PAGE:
In the unlikely event that you haven't seen James O'Keefe's latest sting yet, here it is:
P.S. NPR responds: "We are appalled by the comments made by Ron Schiller in the video, which are contrary to what NPR stands for." Good luck with that one!
P.P.S. In deference to the "edited video!" screechers, they've put up the entire two-hour conversation here. Have fun, Media Matters senior fellows!
The real punch line? Since March 8, Treacher hasn't had the guts, honesty, or whatever to concede that the NPR videos were debunked by none other than a Glenn Beck website.
Well, actually Matthew Boyle is a staffer on the Daily Caller's editorial team. But in dealing with James O'Keefe over the last two weeks and helping the conservative activist roll out his undercover NPR videos, Boyle has acted much more like a publicist than a journalist.
Meaning, Boyle has dutifully, and excitedly, transcribed whatever hand-fed claims O'Keefe has been making about his sting videos and about NPR. More telling though, was the fact that when the NPR story began to crumble, and when troubling questions were raised about O'Keefe's unethical editing (questions raised by a conservative site, no less), Boyle and the Daily Caller temporarily pulled the plug on the O'Keefe story. But that was just the beginning of Boyle's woes.
After publishing nearly two dozen cheerleading NPR-related items last week (most of them penned by Boyle), the Daily Caller suddenly dropped O'Keefe's NPR story when gaping holes began to appear. The Daily Caller and Boyle refused to acknowledge what everyone else in the press and politics who followed the story was talking about: O'Keefe's NPR story had been torpedoed by Glenn Beck's site, The Blaze.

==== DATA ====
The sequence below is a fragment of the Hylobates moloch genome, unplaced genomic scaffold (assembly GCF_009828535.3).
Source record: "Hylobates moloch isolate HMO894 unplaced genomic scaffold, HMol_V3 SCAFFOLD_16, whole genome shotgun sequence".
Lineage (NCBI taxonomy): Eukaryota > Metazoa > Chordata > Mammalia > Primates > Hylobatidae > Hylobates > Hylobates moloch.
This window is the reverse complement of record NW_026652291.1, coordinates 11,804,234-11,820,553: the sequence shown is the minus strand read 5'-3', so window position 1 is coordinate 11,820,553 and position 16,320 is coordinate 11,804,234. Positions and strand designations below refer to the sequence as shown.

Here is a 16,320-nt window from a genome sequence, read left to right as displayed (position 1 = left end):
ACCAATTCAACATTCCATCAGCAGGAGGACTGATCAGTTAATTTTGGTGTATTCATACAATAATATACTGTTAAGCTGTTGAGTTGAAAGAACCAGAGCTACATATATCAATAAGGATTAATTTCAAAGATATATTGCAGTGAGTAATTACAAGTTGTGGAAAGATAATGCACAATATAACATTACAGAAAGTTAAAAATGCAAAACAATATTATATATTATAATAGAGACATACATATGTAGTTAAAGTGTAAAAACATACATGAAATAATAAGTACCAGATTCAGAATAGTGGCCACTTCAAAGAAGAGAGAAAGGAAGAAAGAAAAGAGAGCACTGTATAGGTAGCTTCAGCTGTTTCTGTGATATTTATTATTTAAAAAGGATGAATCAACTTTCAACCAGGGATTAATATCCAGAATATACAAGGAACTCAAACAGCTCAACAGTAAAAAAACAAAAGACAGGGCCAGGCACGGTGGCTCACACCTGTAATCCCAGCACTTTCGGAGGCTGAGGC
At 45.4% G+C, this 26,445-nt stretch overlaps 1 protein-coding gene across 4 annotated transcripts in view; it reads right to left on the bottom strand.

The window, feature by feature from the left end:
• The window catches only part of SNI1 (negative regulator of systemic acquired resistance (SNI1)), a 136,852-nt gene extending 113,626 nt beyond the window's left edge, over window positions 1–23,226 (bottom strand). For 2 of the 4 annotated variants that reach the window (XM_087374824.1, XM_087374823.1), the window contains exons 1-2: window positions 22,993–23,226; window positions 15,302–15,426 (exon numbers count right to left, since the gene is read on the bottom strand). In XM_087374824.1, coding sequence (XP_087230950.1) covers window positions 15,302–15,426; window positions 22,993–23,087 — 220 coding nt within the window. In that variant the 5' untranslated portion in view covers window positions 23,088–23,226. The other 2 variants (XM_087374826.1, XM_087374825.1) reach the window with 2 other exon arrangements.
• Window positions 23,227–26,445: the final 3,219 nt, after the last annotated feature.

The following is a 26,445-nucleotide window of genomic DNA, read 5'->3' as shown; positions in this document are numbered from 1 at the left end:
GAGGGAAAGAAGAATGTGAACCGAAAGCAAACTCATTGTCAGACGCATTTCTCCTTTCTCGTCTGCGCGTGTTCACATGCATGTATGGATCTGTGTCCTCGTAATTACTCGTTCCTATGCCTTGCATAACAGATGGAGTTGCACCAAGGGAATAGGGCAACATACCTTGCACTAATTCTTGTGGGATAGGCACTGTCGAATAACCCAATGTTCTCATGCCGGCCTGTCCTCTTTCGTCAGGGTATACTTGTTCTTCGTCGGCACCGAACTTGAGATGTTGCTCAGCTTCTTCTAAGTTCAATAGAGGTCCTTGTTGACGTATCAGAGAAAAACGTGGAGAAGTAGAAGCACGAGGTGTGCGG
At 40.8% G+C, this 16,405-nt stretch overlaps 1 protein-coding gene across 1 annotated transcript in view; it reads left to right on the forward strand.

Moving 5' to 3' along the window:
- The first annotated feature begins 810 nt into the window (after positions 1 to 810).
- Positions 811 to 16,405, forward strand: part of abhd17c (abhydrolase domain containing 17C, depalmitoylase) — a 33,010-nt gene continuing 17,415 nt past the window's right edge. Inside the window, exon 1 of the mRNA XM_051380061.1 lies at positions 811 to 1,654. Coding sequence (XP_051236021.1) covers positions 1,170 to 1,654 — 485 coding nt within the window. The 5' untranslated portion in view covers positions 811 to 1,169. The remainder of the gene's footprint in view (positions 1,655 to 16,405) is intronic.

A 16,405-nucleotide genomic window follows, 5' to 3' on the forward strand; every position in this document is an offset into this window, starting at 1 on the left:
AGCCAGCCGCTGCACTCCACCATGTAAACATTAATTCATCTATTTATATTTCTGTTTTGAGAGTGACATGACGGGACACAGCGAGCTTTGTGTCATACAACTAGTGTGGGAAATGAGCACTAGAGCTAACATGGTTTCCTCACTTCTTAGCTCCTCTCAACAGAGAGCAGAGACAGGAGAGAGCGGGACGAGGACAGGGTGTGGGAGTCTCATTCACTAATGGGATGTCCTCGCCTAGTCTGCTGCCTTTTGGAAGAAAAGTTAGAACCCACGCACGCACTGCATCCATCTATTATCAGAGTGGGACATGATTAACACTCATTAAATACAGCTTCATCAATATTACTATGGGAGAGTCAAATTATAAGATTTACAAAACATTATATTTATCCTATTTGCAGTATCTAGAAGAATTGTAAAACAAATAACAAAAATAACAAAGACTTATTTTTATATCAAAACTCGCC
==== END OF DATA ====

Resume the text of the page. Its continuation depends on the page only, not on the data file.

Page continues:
Boyle, who seemed to enjoy access to O'Keefe during the roll-out of last week's NPR sting, suddenly appeared to have no interest in interviewing O'Keefe about the video discrepancies. Instead, Boyle and the Daily Caller hunkered down in damage control mode and opted to play massively dumb about the unraveling of the right-wing sting.
And that's why I'd suggest Boyle acted more like a publicist and less like a reporter on this story. He rode the O'Keefe crest early last week and pushed out all kinds of items and updates. Until, that is, the story collapsed. Then Boyle decided to look away and refused to do any independent reporting. The NPR controversy took an unexpected turn late last week at which point Boyle and the Daily Caller simply refused to the follow the story's turn because it wasn't the story the Daily Caller wanted to tell.
That's all bad enough. But then Boyle made things worse.
The Daily Caller's Matthew Boyle has been spearheading that publication's exclusive coverage of James O'Keefe's series of NPR videos, and he's back again this morning with a stenographic write-up of the latest O'Keefe offering.
Under the headline: "New O'Keefe tape shows George Soros has donated to NPR before last year," Boyle writes:
In conservative James O'Keefe's Project Veritas's third major National Public Radio (NPR) sting tape release, Betsy Liley, the taxpayer-funded radio network's director of institutional giving is heard saying controversial left-wing billionaire George Soros has donated to the organization before last October's $1.8 million gift.